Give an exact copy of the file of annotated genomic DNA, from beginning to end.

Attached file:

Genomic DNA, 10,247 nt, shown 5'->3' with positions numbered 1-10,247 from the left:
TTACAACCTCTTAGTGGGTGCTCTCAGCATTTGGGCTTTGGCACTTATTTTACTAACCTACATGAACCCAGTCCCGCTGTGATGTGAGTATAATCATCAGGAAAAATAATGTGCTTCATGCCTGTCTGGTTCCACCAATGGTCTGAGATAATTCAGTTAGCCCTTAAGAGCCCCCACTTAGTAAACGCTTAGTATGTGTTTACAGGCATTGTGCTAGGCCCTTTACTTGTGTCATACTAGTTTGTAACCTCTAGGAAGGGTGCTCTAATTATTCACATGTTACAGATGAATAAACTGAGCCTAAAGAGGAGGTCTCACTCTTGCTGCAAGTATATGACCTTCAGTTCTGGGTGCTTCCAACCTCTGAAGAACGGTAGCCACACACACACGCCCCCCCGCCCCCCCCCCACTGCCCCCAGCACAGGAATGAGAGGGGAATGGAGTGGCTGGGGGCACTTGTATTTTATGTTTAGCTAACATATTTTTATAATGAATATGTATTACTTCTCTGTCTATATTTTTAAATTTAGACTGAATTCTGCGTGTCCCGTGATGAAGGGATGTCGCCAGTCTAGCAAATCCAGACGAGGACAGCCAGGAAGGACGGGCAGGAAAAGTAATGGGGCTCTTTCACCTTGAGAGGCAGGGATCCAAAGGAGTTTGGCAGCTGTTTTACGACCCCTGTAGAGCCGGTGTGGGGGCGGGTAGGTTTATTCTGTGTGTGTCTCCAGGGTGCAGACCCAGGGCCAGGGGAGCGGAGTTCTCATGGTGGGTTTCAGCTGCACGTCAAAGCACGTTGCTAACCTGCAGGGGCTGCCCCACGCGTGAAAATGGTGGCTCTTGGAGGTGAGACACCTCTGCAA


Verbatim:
Genomic DNA, 10,247 nt, shown 5'->3' with positions numbered 1-10,247 from the left:
TTACAACCTCTTAGTGGGTGCTCTCAGCATTTGGGCTTTGGCACTTATTTTACTAACCTACATGAACCCAGTCCCGCTGTGATGTGAGTATAATCATCAGGAAAAATAATGTGCTTCATGCCTGTCTGGTTCCACCAATGGTCTGAGATAATTCAGTTAGCCCTTAAGAGCCCCCACTTAGTAAACGCTTAGTATGTGTTTACAGGCATTGTGCTAGGCCCTTTACTTGTGTCATACTAGTTTGTAACCTCTAGGAAGGGTGCTCTAATTATTCACATGTTACAGATGAATAAACTGAGCCTAAAGAGGAGGTCTCACTCTTGCTGCAAGTATATGACCTTCAGTTCTGGGTGCTTCCAACCTCTGAAGAACGGTAGCCACACACACACGCCCCCCCGCCCCCCCCCCACTGCCCCCAGCACAGGAATGAGAGGGGAATGGAGTGGCTGGGGGCACTTGTATTTTATGTTTAGCTAACATATTTTTATAATGAATATGTATTACTTCTCTGTCTATATTTTTAAATTTAGACTGAATTCTGCGTGTCCCGTGATGAAGGGATGTCGCCAGTCTAGCAAATCCAGACGAGGACAGCCAGGAAGGACGGGCAGGAAAAGTAATGGGGCTCTTTCACCTTGAGAGGCAGGGATCCAAAGGAGTTTGGCAGCTGTTTTACGACCCCTGTAGAGCCGGTGTGGGGGCGGGTAGGTTTATTCTGTGTGTGTCTCCAGGGTGCAGACCCAGGGCCAGGGGAGCGGAGTTCTCATGGTGGGTTTCAGCTGCACGTCAAAGCACGTTGCTAACCTGCAGGGGCTGCCCCACGCGTGAAAATGGTGGCTCTTGGAGGTGAGACACCTCTGCAA